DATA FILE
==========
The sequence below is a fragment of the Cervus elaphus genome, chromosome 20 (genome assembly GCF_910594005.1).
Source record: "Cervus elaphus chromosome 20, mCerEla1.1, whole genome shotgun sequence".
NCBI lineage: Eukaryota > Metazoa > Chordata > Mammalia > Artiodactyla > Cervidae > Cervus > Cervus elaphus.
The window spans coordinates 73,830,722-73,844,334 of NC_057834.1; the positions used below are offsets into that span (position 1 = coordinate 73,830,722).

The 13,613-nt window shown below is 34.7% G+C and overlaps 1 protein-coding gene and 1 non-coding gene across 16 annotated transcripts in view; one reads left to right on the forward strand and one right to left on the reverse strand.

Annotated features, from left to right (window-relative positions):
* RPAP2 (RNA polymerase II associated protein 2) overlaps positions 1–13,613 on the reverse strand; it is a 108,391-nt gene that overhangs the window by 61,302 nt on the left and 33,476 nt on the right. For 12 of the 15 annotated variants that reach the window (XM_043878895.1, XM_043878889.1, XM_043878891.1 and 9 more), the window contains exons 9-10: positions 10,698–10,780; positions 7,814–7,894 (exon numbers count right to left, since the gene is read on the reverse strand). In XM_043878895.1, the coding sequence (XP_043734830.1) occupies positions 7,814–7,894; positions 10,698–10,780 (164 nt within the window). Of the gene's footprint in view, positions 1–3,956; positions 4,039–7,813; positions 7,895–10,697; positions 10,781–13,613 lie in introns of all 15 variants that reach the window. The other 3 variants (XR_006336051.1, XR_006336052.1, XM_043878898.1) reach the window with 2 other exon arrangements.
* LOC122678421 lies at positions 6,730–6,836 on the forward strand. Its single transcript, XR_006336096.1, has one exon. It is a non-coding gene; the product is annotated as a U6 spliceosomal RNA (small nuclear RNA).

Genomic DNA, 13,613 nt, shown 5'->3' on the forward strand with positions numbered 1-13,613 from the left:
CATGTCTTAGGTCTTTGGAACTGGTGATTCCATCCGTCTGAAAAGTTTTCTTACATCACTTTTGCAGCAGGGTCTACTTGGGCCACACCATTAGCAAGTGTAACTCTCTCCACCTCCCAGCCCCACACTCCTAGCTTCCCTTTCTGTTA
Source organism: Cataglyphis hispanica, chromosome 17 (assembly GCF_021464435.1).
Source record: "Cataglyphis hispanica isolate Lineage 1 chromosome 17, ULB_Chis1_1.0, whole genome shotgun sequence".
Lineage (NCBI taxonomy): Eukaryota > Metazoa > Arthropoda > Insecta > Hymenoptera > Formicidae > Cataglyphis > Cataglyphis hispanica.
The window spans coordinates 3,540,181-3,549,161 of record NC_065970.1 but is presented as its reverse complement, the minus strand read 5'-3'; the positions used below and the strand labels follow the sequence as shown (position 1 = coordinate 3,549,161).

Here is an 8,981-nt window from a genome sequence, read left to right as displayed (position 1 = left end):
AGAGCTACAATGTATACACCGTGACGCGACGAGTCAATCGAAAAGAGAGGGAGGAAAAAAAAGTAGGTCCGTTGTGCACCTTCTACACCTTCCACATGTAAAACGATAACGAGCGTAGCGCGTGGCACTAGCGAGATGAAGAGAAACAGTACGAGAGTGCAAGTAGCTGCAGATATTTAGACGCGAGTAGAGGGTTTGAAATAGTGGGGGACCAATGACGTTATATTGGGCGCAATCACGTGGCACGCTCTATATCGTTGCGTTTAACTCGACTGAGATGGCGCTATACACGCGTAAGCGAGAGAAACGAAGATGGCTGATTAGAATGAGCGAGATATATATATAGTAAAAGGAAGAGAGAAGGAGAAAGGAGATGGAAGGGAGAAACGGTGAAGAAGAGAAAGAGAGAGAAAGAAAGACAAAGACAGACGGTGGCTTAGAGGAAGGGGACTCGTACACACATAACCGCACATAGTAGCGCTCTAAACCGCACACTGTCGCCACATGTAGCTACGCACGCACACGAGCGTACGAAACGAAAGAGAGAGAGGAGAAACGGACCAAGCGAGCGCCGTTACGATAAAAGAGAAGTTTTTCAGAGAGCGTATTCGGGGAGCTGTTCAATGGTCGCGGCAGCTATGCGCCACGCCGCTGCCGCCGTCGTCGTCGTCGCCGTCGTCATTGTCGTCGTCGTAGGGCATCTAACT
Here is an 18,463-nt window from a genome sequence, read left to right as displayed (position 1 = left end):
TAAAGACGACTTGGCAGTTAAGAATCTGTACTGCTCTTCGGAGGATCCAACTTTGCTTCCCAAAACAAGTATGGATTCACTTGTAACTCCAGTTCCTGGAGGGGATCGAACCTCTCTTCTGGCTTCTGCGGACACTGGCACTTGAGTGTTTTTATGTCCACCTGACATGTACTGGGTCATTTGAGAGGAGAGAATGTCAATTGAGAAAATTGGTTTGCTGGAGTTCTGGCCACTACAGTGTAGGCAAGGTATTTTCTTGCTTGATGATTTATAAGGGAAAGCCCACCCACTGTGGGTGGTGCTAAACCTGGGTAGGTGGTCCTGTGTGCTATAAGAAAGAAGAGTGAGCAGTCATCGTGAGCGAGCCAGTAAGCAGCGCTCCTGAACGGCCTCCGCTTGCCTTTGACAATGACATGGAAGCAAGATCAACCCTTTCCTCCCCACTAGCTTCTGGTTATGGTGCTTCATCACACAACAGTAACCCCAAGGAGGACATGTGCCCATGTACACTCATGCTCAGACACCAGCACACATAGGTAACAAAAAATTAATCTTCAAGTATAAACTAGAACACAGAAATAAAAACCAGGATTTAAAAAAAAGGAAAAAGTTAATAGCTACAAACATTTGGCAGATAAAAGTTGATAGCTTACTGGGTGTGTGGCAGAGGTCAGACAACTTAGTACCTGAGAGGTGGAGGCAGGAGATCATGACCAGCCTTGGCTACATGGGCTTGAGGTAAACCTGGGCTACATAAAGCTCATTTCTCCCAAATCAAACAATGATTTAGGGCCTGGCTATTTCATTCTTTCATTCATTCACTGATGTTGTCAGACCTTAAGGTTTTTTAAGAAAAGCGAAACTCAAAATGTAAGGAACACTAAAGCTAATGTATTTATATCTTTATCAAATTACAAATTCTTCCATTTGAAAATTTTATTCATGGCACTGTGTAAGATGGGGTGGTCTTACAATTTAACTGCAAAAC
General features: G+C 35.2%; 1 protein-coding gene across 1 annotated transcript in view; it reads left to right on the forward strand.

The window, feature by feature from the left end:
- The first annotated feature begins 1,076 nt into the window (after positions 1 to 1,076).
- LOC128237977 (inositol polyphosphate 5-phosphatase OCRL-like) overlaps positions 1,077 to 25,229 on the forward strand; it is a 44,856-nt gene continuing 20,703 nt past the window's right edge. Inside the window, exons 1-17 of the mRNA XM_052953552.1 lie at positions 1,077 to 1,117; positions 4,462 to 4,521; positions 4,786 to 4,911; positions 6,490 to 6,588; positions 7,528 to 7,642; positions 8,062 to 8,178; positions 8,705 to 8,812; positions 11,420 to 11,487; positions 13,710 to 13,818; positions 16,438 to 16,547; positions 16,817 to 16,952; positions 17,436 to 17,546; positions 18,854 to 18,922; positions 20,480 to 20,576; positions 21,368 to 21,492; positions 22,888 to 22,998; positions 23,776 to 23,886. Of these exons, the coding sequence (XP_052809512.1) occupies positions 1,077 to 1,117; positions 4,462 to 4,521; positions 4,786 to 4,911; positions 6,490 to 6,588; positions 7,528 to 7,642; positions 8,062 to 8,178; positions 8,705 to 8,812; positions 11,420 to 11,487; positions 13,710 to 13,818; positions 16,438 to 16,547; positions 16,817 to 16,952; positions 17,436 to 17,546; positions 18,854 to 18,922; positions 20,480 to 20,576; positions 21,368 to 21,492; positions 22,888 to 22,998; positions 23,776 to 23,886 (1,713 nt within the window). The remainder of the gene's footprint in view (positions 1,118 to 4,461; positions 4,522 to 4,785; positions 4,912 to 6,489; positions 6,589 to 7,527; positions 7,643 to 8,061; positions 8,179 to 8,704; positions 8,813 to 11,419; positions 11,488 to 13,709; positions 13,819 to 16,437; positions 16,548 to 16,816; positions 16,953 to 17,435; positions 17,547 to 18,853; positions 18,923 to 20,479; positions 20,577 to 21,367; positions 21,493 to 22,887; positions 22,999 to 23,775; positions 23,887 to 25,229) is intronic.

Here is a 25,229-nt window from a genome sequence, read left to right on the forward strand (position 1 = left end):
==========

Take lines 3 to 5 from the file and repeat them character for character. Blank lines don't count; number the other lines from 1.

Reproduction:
NCBI lineage: Eukaryota > Metazoa > Chordata > Mammalia > Artiodactyla > Cervidae > Cervus > Cervus elaphus.
The window spans coordinates 73,830,722-73,844,334 of NC_057834.1; the positions used below are offsets into that span (position 1 = coordinate 73,830,722).

The 13,613-nt window shown below is 34.7% G+C and overlaps 1 protein-coding gene and 1 non-coding gene across 16 annotated transcripts in view; one reads left to right on the forward strand and one right to left on the reverse strand.